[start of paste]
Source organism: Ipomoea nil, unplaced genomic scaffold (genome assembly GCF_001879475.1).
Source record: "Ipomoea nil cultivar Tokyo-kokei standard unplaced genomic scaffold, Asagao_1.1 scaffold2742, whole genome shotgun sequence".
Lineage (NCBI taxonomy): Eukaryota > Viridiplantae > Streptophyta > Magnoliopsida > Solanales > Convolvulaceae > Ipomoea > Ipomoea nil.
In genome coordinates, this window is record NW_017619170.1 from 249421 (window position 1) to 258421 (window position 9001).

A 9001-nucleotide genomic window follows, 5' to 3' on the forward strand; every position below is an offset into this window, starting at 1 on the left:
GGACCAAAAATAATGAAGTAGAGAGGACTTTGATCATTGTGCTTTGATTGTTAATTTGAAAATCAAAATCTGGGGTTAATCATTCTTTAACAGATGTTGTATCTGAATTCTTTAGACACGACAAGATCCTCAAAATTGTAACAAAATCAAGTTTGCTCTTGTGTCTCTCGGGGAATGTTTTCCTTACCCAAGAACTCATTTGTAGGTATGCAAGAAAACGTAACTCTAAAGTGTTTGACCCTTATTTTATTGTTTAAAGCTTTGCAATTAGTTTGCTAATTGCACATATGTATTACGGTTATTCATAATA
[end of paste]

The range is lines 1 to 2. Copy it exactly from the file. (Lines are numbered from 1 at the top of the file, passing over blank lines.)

Source organism: Ipomoea nil, unplaced genomic scaffold (genome assembly GCF_001879475.1).
Source record: "Ipomoea nil cultivar Tokyo-kokei standard unplaced genomic scaffold, Asagao_1.1 scaffold2742, whole genome shotgun sequence".